The most interesting area of Arltunga is undoubtedly the Government Works. It was constructed during the second wave of settlement in the area. The first miners had arrived in 1887 with the discovery of gold at Paddys Rockhole. The first wave of miners didn't last long. The lack of water and harshness of the conditions meant that by the time the South Australian Government Geologist H. Y. L. Brown arrived at the town in 1888 he found it nearly deserted.
By 1896 the alluvial gold in the area had all but disappeared. The miners successfully petitioned the South Australian Government and two years later a Government Battery and Cyanide Works were opened and ore was being crushed.
The Government Battery area included offices, a battery shed, assay and bullion rooms and residences. Originally these buildings stood at Claraville to the north but due to shortages in materials they were dismantled and rebuilt at Arltunga.
The structures at Arltunga are mostly stone buildings. Schist and quartzite rocks were usually chosen and stacked together to form dry walls or cemented with mud or lime mortar. Other buildings were made from timber, corrugated iron or canvas tents. Arltunga's buildings show several innovations designed to assist survival in hot climates. Some buildings were partially set into the ground for insulation and orientated towards the cooler south-easterly winds. This technique is now common in mining towns like Coober Pedy and Andamooka. One structure even had an underground vent system that fed cooled breezes into the storage room. Despite the large number of buildings remaining at Arltunga there is little written evidence about the structures.
The whole area is preserved as though the inhabitants simply walked away from it only yesterday. The curious visitor who walks just a little way off the paths will see signs of previous habitation. Old pieces of meat safes, pieces of rusted wire, rusted cans, and pieces of broken glass litter the ground. There is nothing of great importance but each little shard is reminder of the people who once lived and worked here. For more information check out: http://www.nt.gov.au/nreta/parks/find/arltunga.html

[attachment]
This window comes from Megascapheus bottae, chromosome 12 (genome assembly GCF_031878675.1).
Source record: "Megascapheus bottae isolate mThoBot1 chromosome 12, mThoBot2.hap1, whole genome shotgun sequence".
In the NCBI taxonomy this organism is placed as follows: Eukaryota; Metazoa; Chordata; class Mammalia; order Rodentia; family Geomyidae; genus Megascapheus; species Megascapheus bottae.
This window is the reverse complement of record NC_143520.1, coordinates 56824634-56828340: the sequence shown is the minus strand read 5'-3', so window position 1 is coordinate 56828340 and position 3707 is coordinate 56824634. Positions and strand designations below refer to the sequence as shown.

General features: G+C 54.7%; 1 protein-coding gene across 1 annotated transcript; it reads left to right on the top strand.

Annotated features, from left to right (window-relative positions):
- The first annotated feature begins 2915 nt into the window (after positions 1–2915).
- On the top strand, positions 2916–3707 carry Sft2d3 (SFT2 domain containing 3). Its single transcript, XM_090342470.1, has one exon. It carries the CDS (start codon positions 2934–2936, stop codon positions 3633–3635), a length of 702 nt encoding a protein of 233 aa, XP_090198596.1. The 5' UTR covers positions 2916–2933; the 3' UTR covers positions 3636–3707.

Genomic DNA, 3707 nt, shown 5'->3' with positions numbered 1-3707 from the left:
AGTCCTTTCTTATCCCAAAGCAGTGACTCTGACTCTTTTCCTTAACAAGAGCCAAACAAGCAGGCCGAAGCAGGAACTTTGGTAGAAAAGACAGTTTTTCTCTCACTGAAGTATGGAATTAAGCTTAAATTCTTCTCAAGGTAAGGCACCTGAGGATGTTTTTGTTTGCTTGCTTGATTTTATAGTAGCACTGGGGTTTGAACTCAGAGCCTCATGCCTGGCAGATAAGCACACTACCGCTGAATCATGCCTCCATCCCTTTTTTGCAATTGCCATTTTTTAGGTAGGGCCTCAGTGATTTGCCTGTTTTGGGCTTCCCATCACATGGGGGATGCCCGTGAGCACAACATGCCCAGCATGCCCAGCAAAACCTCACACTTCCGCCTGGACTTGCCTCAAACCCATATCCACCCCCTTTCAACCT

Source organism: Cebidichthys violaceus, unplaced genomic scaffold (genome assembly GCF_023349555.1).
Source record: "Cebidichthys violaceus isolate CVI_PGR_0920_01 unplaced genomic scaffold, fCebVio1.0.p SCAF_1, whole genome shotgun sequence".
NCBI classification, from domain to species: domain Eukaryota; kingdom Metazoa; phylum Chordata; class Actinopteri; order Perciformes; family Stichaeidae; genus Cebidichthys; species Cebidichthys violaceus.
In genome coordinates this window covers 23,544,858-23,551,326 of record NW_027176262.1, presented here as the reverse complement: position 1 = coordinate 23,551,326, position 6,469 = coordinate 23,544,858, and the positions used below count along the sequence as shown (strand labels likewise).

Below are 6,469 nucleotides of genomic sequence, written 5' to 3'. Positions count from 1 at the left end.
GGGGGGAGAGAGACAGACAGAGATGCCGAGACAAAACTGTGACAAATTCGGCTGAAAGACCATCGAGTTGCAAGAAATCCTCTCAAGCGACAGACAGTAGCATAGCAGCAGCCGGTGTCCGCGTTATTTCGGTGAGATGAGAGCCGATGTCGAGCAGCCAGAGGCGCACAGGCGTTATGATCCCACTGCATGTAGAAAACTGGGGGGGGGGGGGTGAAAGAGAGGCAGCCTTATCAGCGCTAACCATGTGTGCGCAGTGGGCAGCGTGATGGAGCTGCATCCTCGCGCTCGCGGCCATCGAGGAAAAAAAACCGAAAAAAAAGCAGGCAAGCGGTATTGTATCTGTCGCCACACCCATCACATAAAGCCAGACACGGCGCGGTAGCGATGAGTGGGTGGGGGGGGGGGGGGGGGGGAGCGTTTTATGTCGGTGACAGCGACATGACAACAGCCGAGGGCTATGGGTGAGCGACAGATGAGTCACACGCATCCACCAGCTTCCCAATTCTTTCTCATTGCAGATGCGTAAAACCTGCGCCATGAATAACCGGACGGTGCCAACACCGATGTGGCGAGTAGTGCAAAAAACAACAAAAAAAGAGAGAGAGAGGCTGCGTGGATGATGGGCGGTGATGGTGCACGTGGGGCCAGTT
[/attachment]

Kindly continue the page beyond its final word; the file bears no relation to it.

Police Station and Gaol
It is possible to walk from the Government Works to the Police Station and Gaol (both of which have been carefully preserved). The walk down a creek bed is pleasant but the walk back along the road is much longer and of little interest. It is better to use the creek to walk both ways.
The Old Mines
Beyond the Government Works and the Police Station are the MacDonnell Range Reef Mine, the Christmas Reef Mine, the Golden Chance Mine, the Joker Mine and the Great Western Mine all of which are worth a visit. Visitors with a 4WD will find the journey out to the White Range cemetery fascinating. The few graves stuck forlornly on the side of the hill look so lonely and so isolated. It is reminiscent of the images of 'Boot Hill' depicted in western movies.
There's another sad little cemetery at the Crossroads with just four or five hastily constructed wooden crosses. This is all that remains of the original township. It is said that a rumour that gold was hidden in the walls of the old stone buildings resulted in their destruction. Ironically no gold was found.
The Conservation Commission of the Northern Territory runs two tours each day in winter. One starts at 11.00 a.m. at the Government Works and there is another one at the Great Western Mine site at 2.00 p.m. The Conservation Commission's free brochure Touring Historic Arltunga is an informative guide for people who want to explore the ruins and the mines at their own pace.
For tourism information, see Arltunga website.